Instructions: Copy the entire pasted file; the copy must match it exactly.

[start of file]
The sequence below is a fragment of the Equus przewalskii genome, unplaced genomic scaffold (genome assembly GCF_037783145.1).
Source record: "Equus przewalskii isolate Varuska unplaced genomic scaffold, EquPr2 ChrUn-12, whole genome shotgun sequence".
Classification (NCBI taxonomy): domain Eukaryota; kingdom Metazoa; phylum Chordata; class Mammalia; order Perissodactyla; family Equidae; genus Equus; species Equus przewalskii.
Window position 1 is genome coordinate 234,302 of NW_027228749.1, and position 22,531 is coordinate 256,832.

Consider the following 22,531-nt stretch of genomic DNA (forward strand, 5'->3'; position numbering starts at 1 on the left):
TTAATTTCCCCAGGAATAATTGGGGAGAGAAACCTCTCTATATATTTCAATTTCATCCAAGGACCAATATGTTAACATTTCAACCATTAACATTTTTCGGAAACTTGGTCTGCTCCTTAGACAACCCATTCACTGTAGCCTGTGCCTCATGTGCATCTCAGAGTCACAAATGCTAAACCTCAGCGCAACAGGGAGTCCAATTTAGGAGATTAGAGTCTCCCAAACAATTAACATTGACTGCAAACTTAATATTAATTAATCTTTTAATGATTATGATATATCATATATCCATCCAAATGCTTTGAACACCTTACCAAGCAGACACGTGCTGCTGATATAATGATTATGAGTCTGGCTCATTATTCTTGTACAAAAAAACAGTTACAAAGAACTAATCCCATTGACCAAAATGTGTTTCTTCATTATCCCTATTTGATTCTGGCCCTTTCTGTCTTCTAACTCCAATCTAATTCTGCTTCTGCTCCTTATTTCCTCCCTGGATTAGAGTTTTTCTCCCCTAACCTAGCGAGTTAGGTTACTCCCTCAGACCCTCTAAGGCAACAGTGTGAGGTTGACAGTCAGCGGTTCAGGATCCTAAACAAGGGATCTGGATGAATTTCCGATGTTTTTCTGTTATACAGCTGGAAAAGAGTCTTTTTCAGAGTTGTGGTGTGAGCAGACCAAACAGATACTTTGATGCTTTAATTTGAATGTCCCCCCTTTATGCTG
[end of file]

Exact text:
The sequence below is a fragment of the Equus przewalskii genome, unplaced genomic scaffold (genome assembly GCF_037783145.1).
Source record: "Equus przewalskii isolate Varuska unplaced genomic scaffold, EquPr2 ChrUn-12, whole genome shotgun sequence".
Classification (NCBI taxonomy): domain Eukaryota; kingdom Metazoa; phylum Chordata; class Mammalia; order Perissodactyla; family Equidae; genus Equus; species Equus przewalskii.
Window position 1 is genome coordinate 234,302 of NW_027228749.1, and position 22,531 is coordinate 256,832.

Consider the following 22,531-nt stretch of genomic DNA (forward strand, 5'->3'; position numbering starts at 1 on the left):
TTAATTTCCCCAGGAATAATTGGGGAGAGAAACCTCTCTATATATTTCAATTTCATCCAAGGACCAATATGTTAACATTTCAACCATTAACATTTTTCGGAAACTTGGTCTGCTCCTTAGACAACCCATTCACTGTAGCCTGTGCCTCATGTGCATCTCAGAGTCACAAATGCTAAACCTCAGCGCAACAGGGAGTCCAATTTAGGAGATTAGAGTCTCCCAAACAATTAACATTGACTGCAAACTTAATATTAATTAATCTTTTAATGATTATGATATATCATATATCCATCCAAATGCTTTGAACACCTTACCAAGCAGACACGTGCTGCTGATATAATGATTATGAGTCTGGCTCATTATTCTTGTACAAAAAAACAGTTACAAAGAACTAATCCCATTGACCAAAATGTGTTTCTTCATTATCCCTATTTGATTCTGGCCCTTTCTGTCTTCTAACTCCAATCTAATTCTGCTTCTGCTCCTTATTTCCTCCCTGGATTAGAGTTTTTCTCCCCTAACCTAGCGAGTTAGGTTACTCCCTCAGACCCTCTAAGGCAACAGTGTGAGGTTGACAGTCAGCGGTTCAGGATCCTAAACAAGGGATCTGGATGAATTTCCGATGTTTTTCTGTTATACAGCTGGAAAAGAGTCTTTTTCAGAGTTGTGGTGTGAGCAGACCAAACAGATACTTTGATGCTTTAATTTGAATGTCCCCCCTTTATGCTG